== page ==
Predictions of a milder than normal winter have proven false, and we have likely not seen the worst of what Old Man Winter has to offer, so winterizing your car is still a good idea.
AAA spokesman Robert Sinclair warns, “It can be a life and death situation when you’re stuck by the side of the road. It’s more than just inconvenient. When it’s icy, snowy and cold, you can wind up being possibly struck by another vehicle; you might wind up being stranded and the cold affecting you.”
When the roads become treacherous with snow and ice, trips that should only take a few minutes can leave you stranded on the roadside for hours, so be sure to keep plenty of gas in your fuel tank at all times. In addition to making sure you have enough fuel to get you there and back, this can also help to prevent gas line freeze-ups in extremely cold temperatures.
Visibility can be severely limited when driving in snow and ice and an improperly maintained windshield wiper and washer system can make the problem even worse.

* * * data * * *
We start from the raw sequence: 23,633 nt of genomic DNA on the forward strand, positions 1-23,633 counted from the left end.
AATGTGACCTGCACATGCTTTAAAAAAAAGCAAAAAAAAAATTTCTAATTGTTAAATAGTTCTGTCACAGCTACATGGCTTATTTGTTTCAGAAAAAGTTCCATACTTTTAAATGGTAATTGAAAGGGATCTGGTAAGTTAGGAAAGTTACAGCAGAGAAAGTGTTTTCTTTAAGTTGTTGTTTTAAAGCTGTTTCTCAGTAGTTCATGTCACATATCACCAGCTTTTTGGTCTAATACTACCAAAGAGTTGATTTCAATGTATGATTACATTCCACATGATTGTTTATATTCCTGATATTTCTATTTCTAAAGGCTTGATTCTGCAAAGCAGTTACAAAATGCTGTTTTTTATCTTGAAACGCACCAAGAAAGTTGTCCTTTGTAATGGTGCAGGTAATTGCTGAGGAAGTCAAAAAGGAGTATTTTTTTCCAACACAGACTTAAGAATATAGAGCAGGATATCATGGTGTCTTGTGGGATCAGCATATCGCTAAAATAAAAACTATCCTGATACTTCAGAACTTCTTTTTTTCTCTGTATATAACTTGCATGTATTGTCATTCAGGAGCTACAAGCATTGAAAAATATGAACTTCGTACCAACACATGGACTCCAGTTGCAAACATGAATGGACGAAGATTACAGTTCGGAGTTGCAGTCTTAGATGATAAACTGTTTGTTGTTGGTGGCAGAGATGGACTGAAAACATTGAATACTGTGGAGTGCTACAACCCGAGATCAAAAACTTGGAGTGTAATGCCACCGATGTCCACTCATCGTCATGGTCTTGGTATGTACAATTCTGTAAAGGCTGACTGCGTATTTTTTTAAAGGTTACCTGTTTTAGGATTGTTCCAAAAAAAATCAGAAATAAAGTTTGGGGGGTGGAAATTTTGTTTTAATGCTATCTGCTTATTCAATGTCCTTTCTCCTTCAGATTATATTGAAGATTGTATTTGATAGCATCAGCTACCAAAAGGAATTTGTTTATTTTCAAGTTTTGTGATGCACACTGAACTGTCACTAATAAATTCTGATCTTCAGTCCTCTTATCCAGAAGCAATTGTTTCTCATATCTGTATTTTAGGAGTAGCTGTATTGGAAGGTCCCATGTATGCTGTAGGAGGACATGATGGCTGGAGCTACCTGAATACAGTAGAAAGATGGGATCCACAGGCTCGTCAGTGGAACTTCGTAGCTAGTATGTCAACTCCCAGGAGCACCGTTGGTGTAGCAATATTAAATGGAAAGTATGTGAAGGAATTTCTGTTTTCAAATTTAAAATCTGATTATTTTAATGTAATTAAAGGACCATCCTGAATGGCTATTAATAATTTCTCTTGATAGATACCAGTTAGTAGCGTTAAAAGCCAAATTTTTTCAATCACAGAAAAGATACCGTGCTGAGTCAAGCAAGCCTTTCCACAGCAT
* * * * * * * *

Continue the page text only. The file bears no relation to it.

During warmer months, many people fill their windshield washer reservoirs with plain tap water which can freeze solid in the winter. Instead of water, fill your reservoir with freeze resistant windshield washer fluid, and be sure to check your windshield wipers to ensure they’re in good condition.
Salt, sand and sludge tend to build up on headlights during the winter months and can reduce their effectiveness by as much as 90 percent. Frequent cleaning of all exterior lighting, including headlights, brake lights and turn indicators will make it easier for you to see and be seen by other motorists.
If you live in areas that are prone to snow and ice storms, you should replace your all-season tires with snow tires. Even if you live in areas where significant accumulations or snow and ice are rare, be sure to check your tires to make sure they have sufficient tread life left for the season. You should also check for proper inflation. Over- or under-inflated tires can be extremely dangerous when driving on slippery surfaces.
Unfortunately, even properly maintained vehicles can become stranded or become involved in an accident, so it’s a good idea to prepare for all eventualities but packing an emergency travel kit in your trunk or cargo area.
Your emergency travel kit should include:
- Potable water
- Non-perishable snacks
- A first aid kit
- Emergency flares
- Battery operated weather radio
- Spare batteries
- Small shovel
- Heavy blanket or sleeping bag
- Cell phone charger
- Jumper cables
- Bag of kitty litter, rock salt or course sand
- Extra cold weather clothing, including insulated socks
- Towing strap or rope